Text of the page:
Indian classical music refers to the art music of the Indian subcontinent. Indian classical music is both elaborate and expressive. Like Western classical music, it divides the octave into 12 semitones of which the 8 basic notes are, in ascending tonal order, Sa Re Ga Ma Pa Dha Ni Sa for Hindustani music and Sa Ri Ga Ma Pa Da Ni Sa for Carnatic music, similar to Western music’s Do Re Mi Fa Sol La Ti Do. However, Indian music uses just-intonation tuning, unlike most modern Western classical music, which uses the equal-temperament tuning system. Also, unlike modern Western classical music, Indian classical music places great emphasis on improvisation.
Carnatic music, from South India, tends to be more rhythmically intensive and structured than Hindustani music. Examples of this are the logical classification of ragas into melakarthas, and the use of fixed compositions similar to Western classical trinitymusic. Carnatic raga elaborations are generally much faster in tempo and shorter than their equivalents in Hindustani music. In addition, accompanists have a much larger role in Carnatic concerts than in Hindustani concerts.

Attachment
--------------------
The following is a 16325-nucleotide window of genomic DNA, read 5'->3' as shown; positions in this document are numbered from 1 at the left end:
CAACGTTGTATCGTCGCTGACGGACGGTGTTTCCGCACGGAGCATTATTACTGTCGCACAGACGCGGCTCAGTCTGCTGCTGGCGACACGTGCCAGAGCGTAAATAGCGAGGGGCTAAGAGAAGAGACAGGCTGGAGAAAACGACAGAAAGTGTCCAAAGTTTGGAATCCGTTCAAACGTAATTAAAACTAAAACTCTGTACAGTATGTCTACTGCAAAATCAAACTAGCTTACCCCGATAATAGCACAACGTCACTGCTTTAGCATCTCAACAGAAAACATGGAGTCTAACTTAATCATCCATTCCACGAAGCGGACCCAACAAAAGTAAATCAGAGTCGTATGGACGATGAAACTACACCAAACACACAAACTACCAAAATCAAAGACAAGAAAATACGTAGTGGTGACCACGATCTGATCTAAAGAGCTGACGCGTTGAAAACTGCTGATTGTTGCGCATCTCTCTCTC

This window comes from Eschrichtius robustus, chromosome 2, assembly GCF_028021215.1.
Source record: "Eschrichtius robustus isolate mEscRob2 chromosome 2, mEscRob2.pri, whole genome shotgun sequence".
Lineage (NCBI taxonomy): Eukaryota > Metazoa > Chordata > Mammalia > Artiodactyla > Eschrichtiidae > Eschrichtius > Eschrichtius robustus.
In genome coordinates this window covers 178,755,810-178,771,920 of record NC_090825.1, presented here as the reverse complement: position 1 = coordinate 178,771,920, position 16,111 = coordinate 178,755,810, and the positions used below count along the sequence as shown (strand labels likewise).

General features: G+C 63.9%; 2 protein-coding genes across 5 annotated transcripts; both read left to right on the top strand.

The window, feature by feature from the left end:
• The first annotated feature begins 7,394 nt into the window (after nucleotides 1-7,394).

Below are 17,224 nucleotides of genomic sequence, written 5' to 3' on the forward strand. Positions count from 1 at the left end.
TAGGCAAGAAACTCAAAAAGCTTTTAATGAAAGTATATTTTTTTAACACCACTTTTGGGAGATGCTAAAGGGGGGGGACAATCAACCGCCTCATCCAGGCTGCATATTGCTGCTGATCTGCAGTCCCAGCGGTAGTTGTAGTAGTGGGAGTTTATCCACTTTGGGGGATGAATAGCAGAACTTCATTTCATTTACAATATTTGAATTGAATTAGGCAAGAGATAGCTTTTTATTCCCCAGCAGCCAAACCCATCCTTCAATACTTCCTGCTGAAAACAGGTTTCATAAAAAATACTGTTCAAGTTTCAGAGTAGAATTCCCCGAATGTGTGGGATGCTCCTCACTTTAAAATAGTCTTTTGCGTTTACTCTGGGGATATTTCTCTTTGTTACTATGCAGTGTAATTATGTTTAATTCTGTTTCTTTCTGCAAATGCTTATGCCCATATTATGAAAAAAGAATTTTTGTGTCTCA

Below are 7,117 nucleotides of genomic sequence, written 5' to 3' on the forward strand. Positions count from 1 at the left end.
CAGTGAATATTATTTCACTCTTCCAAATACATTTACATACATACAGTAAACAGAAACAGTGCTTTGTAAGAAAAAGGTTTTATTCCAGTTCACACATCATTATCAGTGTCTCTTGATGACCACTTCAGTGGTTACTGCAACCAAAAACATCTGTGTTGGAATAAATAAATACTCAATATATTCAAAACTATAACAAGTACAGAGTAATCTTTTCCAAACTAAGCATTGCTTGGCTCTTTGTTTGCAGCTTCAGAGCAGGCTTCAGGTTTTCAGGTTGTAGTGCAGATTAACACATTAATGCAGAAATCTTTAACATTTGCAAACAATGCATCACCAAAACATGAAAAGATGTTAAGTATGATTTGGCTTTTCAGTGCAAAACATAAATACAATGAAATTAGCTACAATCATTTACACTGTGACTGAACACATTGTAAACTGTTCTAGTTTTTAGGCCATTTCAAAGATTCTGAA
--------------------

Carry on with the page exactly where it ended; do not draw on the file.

Hindustani music is mainly found in North India. Khyal and Dhrupad are their two main forms, but there are several other classical and semi-classical forms. There is a significant amount of Persian influence in Hindustani music in terms of the instruments, style of presentation, and ragas such as Hijaz Bhairav, Bhairavi, Bahar, and Yaman. Also, as is the case with Carnatic music, Hindustani music has assimilated various folk tunes.